That is the symbolism of stone. The sculptor goes inside the stone to reveal its inner beauty – shaping, polishing, refining. Freemasonry regards the inner qualities, not the external. We are concerned with discovering and exploiting one’s inner potential. Freemasonry is dedicated to the improvement of man as an individual and society as a whole.

You have probably heard the old cliché about Masonry "making good men better." Freemasonry is a vehicle for self–improvement, but the truth of the matter: Masonry can only provide the roadmap and point the way; only you as an individual can become a better man – not better than your fellows, but better than yourself – to realize your potential, to reach for the top. By that I do not mean the ego–centred scrambling after rank and title that is sometimes evident in certain individuals in any corporate body. I mean the striving after excellence in everything we do.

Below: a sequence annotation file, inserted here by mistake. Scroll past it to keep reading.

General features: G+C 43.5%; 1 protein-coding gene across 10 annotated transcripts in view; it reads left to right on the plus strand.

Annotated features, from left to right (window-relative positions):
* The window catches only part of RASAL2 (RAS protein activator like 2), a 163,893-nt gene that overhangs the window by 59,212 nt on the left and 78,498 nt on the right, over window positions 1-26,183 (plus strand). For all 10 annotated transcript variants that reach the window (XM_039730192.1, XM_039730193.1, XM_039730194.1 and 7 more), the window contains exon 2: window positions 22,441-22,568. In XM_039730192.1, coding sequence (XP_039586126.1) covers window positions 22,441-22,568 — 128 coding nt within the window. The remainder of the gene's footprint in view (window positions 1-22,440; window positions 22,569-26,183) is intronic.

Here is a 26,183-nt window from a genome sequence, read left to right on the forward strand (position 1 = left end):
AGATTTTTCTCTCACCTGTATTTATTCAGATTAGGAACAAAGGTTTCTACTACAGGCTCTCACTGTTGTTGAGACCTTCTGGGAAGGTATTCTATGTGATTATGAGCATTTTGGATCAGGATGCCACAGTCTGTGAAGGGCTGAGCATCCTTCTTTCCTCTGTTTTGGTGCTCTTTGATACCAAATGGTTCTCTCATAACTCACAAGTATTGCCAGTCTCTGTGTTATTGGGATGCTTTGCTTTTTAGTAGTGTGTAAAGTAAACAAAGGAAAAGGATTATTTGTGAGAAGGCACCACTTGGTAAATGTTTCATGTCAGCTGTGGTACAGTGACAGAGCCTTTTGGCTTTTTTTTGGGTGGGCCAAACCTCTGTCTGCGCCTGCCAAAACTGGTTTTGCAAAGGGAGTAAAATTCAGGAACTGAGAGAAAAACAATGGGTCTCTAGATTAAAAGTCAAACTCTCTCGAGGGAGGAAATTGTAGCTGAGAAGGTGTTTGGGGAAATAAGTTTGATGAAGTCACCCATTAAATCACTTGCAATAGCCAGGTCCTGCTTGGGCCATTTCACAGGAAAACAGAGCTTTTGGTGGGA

The words 'KNOW THYSELF' were inscribed over the entrance to the chambers of initiation in ancient time. This is the challenge of initiation into the secrets and mysteries of Freemasonry that has been set before you during your Initiation. You have embarked on a life–long journey of self– discovery. The goal of every true Mason: to be a good man and a good citizen. Ordinary men called upon to do extraordinary things. You are now sworn and obligated to play out the game of life with different rules – timeless, yet timely old–fashioned values based upon virtue and morality. Thomas Paine (1737-1809) wrote, "We see with other eyes; we hear with other ears; we think with other thoughts, than those we formerly used. The mind, once enlightened cannot again become dark." That is the transformation effected by Freemasonic initiation.

If there is one thing I urge you to take from this once–in–a–lifetime experience of initiation it would be this: